Hawkins has been with his partner Tara since 2001 and they were married in June 2012. In January 2009 they had their first child, a son named Harrison. Barry has stated that he initially found his love for snooker while playing in good friend Douglas K. Memery's house every weekend.
Performance and rankings timeline
|Ranking[nb 1]||UR[nb 2]||UR[nb 3]||UR[nb 3]||195[nb 3]||189||85||51||42||43||30||12||19||27||17||21||22||22||9|
|Wuxi Classic[nb 4]||Not held||Non-ranking||1R||2R|
|Australian Goldfields Open||Not held||LQ||W||2R|
|Shanghai Masters||Not held||LQ||1R||2R||LQ||LQ||1R||SF|
|Indian Open||Tournament Not Held||1R|
|International Championship||Not held||LQ||2R|
|German Masters[nb 5]||LQ||A||NR||Not held||LQ||1R||SF||2R|
|World Open[nb 6]||LQ||A||A||A||LQ||QF||LQ||3R||2R||SF||RR||2R||1R||LQ||2R||1R||2R|
|Players Tour Championship Finals||Not held||DNQ||1R||2R|
|China Open[nb 7]||NH||NR||A||A||LQ||Not held||LQ||LQ||1R||SF||2R||LQ||1R||1R||1R||2R|
|Champion of Champions||Tournament Not Held||1R|
|Championship League||Not held||RR||RR||RR||A||SF||2R|
|Variant format tournaments|
|Former ranking tournaments|
|Dubai Classic[nb 8]||LQ||Not held|
|Thailand Masters[nb 9]||LQ||A||A||A||LQ||1R||NR||Not held||NR||Not held|
|Scottish Open[nb 10]||LQ||A||A||A||LQ||3R||LQ||LQ||Not held||MR||NH|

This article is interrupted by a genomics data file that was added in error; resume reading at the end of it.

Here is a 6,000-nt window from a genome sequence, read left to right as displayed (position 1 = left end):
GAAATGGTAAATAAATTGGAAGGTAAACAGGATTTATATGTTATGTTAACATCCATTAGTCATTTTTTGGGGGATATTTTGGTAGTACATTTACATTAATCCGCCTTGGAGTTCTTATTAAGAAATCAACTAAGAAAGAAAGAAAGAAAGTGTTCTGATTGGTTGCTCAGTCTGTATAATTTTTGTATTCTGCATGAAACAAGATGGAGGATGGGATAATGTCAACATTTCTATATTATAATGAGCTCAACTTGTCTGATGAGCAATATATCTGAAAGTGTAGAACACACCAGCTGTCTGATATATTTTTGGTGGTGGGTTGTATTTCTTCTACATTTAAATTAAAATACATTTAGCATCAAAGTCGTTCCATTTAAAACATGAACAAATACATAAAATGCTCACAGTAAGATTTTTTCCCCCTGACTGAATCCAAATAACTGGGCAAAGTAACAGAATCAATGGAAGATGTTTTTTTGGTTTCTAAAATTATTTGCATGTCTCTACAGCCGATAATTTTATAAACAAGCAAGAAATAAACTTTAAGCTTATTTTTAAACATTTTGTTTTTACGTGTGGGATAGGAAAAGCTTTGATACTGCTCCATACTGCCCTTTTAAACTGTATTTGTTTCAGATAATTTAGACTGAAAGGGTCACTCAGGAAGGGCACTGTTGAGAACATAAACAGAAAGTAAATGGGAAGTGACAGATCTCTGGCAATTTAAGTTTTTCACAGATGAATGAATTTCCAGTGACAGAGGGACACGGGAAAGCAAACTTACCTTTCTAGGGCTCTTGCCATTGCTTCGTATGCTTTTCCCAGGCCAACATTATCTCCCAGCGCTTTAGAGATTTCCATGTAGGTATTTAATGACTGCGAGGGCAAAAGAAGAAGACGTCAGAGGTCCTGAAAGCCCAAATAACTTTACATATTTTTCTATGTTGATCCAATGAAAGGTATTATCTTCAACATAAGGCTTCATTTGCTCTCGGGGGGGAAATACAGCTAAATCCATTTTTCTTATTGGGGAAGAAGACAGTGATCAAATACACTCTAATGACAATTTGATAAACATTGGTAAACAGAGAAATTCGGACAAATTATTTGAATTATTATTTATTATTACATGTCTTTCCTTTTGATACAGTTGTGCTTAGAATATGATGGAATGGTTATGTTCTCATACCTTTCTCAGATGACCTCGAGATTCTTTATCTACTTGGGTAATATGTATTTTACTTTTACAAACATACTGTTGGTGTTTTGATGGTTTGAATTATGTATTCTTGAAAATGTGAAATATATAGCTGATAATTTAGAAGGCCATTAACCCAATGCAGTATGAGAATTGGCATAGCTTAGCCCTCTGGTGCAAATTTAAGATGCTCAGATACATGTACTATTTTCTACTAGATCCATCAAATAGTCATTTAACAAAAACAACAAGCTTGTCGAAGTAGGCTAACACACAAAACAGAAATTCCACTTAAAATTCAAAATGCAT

|British Open||LQ||A||A||A||LQ||LQ||LQ||1R||QF||Not held|
|Irish Masters||Non-ranking event||LQ||LQ||2R||NH||NR||Not held|
|Malta Cup[nb 11]||LQ||NH||A||Not held||LQ||LQ||LQ||1R||2R||1R||NR||Not held|
|Northern Ireland Trophy||Not held||NR||2R||3R||QF||Not held|
|Bahrain Championship||Not held||QF||Not held|
|Former non-ranking tournaments|
|Irish Masters||A||A||A||A||A||A||Ranking event||NH||F||Not Held|
|Performance Table Legend|
|LQ||lost in the qualifying draw||#R||lost in the early rounds of the tournament
(WR = Wildcard round, RR = Round robin)
|QF||lost in the quarter-finals|
|SF||lost in the semi–finals||F||lost in the final||W||won the tournament|
|DNQ||did not qualify for the tournament||A||did not participate in the tournament||WD||withdrew from the tournament|
|NH / Not Held||means an event was not held.|
|NR / Non-Ranking Event||means an event is/was no longer a ranking event.|
|R / Ranking Event||means an event is/was a ranking event.|
|MR / Minor-Ranking Event||means an event is/was a minor-ranking event.|
- From the 2010/2011 season it shows the ranking at the beginning of the season.
- New players on the Main Tour don't have a ranking.
- He was not on the Main Tour.
- The event was called the Jiangsu Classic (2008/2009–2009/2010)
- The event was called the German Open (1996/1997–1997/1998)
- The event was called the Grand Prix (1996/1997–2000/2001 and 2004/2005–2009/2010) and the LG Cup (2001/2002–2003/2004)
- The event was called the China International (1997/1998–1998/1999)
- The event was called the Asian Classic (1996/1997)
- The event was called the Thailand Open (1996/1997)
- The event was called the International Open (1996/1997) and the Players Championship (2003/2004)
- The event was called the European Open (1996/1997, 2001/2002–2003/2004) and the Irish Open (1998/1999)